Iceland

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Accommodation in Iceland

Settling down in Iceland, a nation with a particularly high standard of living, can be an amazing expat experience, despite the high prices. Read the InterNations guide to Iceland to learn about finding accommodation, healthcare, education, and safety.
It is best to find a place to live before starting your life in Iceland.

As an expat, it is usually more practical (and less stressful) to find a place to live before making the move abroad, with many deciding to find a place during a shorter preliminary visit to the country. However, not every expat has the time or money to travel to Iceland solely to search for an apartment. Instead, a guesthouse or Airbnb may be a convenient short-term solution until you find your ideal place.

The Apartment Search in Iceland

Most Icelanders prefer buying a place rather than renting, and about 80% of property in Iceland is privately owned. As a result, the rental market is rather small, making the apartment search even more difficult. Rent is also considerably higher in Reykjavik than in smaller towns or villages.

There are different ways to find an apartment. It is not uncommon to post an advertisement in a local newspaper. However, these papers are published in Icelandic, so it could be useful to connect with your expat network or perhaps speak to Icelandic co-workers to see if they can help.

There are also a few websites which offer up-to-date housing listings: Visir and mbl.is are the websites of two Icelandic newspapers with extensive classifieds sections. Although both websites are in Icelandic, you can look for housing by searching for “Húsnæði í boði”. The same applies to online rental agencies, such as Leiga.is, which conveniently offers an English version of its website.

You may also wish to use a rental agency, like Leigulistinn. You pay a monthly fee to receive a list of apartments and houses which are currently for rent. Make sure to check with them regularly to find out if new rentals have become available.

Registration

Upon arrival, one of the first things you need to do is register as a resident of Iceland. Anybody who plans on living and working in Iceland for more than three months is required to do this. Make sure to register within seven days of your arrival at the office of your municipal authority, or Registers Iceland in Reykjavik. For the purpose of registering as a resident, your residence may be a guesthouse or hotel.  The registration form may be submitted via mail, email, or in person at the office.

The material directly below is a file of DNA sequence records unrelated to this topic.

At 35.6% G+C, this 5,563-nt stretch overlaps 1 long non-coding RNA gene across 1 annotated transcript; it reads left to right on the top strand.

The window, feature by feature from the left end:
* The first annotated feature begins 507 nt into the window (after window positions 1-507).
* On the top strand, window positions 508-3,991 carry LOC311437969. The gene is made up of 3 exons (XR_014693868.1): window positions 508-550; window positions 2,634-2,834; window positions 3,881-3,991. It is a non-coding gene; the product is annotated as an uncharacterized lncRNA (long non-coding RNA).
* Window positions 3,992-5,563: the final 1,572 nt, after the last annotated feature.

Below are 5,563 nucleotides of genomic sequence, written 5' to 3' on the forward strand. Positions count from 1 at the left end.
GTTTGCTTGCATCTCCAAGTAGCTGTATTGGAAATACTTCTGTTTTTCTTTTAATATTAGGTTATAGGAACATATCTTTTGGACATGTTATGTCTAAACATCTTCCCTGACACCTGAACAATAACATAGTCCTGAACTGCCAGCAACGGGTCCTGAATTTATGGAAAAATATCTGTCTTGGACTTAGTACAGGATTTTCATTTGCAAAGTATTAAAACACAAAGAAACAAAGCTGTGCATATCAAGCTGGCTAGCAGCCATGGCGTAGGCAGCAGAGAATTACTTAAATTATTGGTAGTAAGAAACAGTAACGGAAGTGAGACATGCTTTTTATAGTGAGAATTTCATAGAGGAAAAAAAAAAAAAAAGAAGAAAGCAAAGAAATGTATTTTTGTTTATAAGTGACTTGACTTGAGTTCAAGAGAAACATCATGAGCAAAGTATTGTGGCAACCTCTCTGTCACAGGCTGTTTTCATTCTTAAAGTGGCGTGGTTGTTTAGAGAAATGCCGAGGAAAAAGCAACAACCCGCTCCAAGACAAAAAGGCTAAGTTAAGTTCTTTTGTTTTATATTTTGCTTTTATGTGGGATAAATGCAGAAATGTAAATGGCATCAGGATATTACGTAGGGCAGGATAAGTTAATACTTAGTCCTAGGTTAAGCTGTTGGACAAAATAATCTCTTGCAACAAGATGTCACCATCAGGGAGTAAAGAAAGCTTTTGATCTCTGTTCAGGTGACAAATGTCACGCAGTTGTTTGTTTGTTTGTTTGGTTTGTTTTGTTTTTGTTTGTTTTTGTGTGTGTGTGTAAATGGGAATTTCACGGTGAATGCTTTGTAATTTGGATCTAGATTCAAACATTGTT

If you plan on living and working in Iceland for more than six months, you need to prove that you have a legal domicile in Iceland. Your legal domicile or fixed residence is the place where you spend most of your free time, where you sleep, and where you keep your belongings. It must have a fixed address and cannot be a guesthouse or hotel. In order to register your house or apartment as your legal domicile, you have to have a personal ID number and, if you are not an EU/EEA-national, a residence permit. Contact Registers Iceland for more information.

Rent Subsidies and Cost of Living

The cost of living in Iceland is exceptionally high. A small apartment in Reykjavik may cost you at least 175,000 ISK (approximately 1,600 USD) a month. Although rents are not exactly low, items like food, clothing, and luxury goods like alcohol are particularly expensive. Even if you manage to negotiate a generous salary with your future employer, there is a chance you may find yourself needing financial support at some point.

If you have signed a lease for at least six months and are at least 18 years of age, you may apply for rent subsidies and receive financial compensation. Each application is valid for one year and must then be renewed. However, you can only receive compensation for residential housing. Visit the Social Services Office (þjónustumiðstöð) in your municipality for more information, or read further information about Housing benefits here.

 

We do our best to keep this article up to date. However, we cannot guarantee that the information provided is always current or complete. 

Fjodor Andersen

"Finding other expats interested in playing squash in Reykjavik seemed difficult. But with InterNations I found them easily."

Michelle Guillemont

"Iceland is not the expat country number one. But I met truly global minds with InterNations. It really works."

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